Monica Bennett-Oakley: In Cognitive Intervention class, persistent Windham teacher helps woman change life choices, change destiny

Monica Bentley-OakleyTears streaming down her face, Monica Bennett-Oakley took an unexpected phone call after delivering a speech in San Antonio. She had just publicly praised a prison teacher from her past, when a member of the audience phoned the now-retired correctional educator. Overcome with emotion, Oakley found it difficult to speak when she was surprised with a call from her mentor.

"You have changed my life forever, Mrs. Bohne," Oakley told her former Windham School District teacher, Pam Bohne. "What you told me in class changed my life. What you taught me was, 'If you change your choice, you can change the reaction to everything that is going on in life.' You even made me write down goals in our Cognitive Intervention class to finally make changes. I have mentioned your name in magazine articles and in every speech I've given, and I've been looking for you for about six years just to tell you this: Thank you so much!"

Oakley, formerly incarcerated in the Texas Department of Criminal Justice (TDCJ), had just shared her inspiring – and sometimes shocking – life story with correctional educators from four states in a Region V Meeting of the Correctional Education Association. Beginning with her parents' "bitter divorce" when she was a little girl, Oakley survived a series of tragedies that fueled rage and rebellion and led to years in prison. Molested at age 10 by her babysitter's son, she reached for alcohol, cigarettes and other drugs in the next few years to deal with anger, despair and "loss of control and dignity." She ran away from home by age 15, tried crystal meth at 17 and was pregnant at 18. Oakley was in self-destruct mode.

After marrying a man who later became violent, Oakley found herself again pregnant. She got a divorce and gave birth to a third daughter, so her mother ended up raising all three girls. While working briefly in construction, Oakley tried to stay sober but again married an abuser. She was back on the path to divorce, depression, and drug abuse, and before long, she was homeless, shocked by her own sad state of living. Oakley ended up being arrested for prostitution, writing hot checks, and petty theft, and she did time in county jail.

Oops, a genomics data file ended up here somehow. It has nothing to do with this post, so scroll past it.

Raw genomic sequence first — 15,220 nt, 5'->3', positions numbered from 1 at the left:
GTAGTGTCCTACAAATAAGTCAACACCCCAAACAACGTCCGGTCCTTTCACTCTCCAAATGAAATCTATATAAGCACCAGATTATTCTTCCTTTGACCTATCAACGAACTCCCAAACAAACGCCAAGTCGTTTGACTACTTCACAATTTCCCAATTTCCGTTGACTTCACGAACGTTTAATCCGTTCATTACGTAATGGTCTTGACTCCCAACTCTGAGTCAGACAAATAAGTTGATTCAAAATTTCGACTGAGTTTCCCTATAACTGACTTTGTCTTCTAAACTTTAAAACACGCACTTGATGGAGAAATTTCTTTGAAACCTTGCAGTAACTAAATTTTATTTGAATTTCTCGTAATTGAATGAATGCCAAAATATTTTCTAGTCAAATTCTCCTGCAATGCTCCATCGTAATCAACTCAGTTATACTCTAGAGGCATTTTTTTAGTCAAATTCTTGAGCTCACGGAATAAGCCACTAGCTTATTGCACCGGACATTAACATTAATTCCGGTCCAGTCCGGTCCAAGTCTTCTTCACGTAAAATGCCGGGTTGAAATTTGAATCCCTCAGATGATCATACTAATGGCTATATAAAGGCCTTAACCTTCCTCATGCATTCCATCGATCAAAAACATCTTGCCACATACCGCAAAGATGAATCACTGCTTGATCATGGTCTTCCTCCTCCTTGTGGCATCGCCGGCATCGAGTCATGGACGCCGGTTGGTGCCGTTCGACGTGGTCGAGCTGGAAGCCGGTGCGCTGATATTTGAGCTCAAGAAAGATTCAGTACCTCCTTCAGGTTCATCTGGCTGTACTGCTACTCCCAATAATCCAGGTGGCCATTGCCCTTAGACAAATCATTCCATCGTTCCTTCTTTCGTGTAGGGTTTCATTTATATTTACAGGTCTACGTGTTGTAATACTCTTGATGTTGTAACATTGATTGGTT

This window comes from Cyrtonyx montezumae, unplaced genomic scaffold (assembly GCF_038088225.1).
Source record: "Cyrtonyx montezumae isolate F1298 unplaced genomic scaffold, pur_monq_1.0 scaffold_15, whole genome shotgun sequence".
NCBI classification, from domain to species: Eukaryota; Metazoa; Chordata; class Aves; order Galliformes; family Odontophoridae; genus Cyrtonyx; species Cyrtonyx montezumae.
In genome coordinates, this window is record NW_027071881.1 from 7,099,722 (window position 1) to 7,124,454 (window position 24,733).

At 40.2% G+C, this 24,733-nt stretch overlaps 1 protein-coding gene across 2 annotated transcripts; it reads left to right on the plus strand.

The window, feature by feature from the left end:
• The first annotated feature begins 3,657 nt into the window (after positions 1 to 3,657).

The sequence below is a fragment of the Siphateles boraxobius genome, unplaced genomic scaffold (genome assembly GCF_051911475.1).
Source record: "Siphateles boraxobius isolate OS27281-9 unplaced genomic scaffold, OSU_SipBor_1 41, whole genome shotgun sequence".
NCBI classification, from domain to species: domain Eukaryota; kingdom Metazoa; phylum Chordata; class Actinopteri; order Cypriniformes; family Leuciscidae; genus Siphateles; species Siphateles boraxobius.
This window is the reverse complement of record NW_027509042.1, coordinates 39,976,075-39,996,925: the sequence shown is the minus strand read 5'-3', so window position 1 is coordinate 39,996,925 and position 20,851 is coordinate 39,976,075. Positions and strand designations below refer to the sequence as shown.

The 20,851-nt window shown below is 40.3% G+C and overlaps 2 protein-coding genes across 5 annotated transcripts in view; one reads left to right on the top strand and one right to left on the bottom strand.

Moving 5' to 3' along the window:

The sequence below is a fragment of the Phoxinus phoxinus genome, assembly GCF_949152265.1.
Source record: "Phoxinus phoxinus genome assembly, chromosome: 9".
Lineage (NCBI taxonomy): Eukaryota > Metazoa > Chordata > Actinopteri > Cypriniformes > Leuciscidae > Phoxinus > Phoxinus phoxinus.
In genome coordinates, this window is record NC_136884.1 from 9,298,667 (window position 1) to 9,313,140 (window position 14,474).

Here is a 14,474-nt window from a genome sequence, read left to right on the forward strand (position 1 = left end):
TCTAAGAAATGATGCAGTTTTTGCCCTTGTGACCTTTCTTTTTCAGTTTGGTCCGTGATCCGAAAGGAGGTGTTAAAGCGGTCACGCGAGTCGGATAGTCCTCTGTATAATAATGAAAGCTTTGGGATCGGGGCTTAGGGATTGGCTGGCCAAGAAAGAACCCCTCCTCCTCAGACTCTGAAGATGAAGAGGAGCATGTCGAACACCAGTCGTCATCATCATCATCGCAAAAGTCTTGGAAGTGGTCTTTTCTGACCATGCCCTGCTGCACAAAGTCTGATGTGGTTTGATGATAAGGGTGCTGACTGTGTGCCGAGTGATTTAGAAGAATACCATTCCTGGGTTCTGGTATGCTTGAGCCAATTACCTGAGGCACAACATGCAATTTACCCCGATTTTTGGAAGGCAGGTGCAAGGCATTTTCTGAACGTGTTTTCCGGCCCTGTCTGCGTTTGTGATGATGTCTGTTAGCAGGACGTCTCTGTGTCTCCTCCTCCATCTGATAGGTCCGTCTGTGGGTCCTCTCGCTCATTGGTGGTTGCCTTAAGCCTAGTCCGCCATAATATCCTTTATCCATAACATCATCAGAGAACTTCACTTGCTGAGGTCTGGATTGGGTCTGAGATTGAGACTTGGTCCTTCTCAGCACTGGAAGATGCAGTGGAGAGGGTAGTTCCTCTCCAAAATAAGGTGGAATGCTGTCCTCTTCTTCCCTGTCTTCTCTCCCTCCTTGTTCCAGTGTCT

She tried sobriety once more before turning to selling drugs. At this point she made the bad decision to drive to Houston with a man who was going to rob a liquor store. Oakley ended up with an eight year sentence, and she realized six previous sentences in county jail were nothing compared to TDCJ.

Isolated from outside influences, she began to read the Bible and enrolled in Windham School District's Cognitive Intervention Program (CIP), led by teacher Pam Bohne. Oakley says her instructor told her to stop blaming her mother for everything bad in her life.

"Ms. Bohne told me, 'You're projecting everything that goes wrong onto your mother, and it isn't her fault,'" Oakley says. "She told me, 'You have choices, Monica. You can choose not to get angry.'"

"For the first time, I realized 'choosing' meant I could change," Oakley says. She wrote out a five-year plan of personal goals, including earning college degrees, and decided to change her life. She was released from prison in 2008.

Oakley began to study for college entrance exams, and after release, was able to enroll in college classes. In May 2012 she earned an AAS in Drug and Alcohol Counseling with a 3.9 GPA, Summa Cum Laude. She has been married again for more than two years, established relationships with her grown daughters, taken a role in parenting her young stepsons, and enjoyed being a grandmother. She is now a full time college student working on a degree in Process Technology with Lee College and a part time employee with a weekend rental business near Winnie, Texas.

"It's the education I learned in the Cognitive Intervention class that changed me," she says. "I learned to change my perspective. If I change the way I see things, I can change the way I react to things; I can change my destiny."

Oakley summarized her new lifestyle in the phone conversation with her former teacher: "I've won many awards and honors in college, and it's all because of the goal you made me write in our Cognitive class," she told Bohne. "I love you, and I thank you for standing on my toes. You stood up to me, showed me you cared about me, and you changed me. I thank you for everything you did for me in that class. Because of you, I tell my story openly."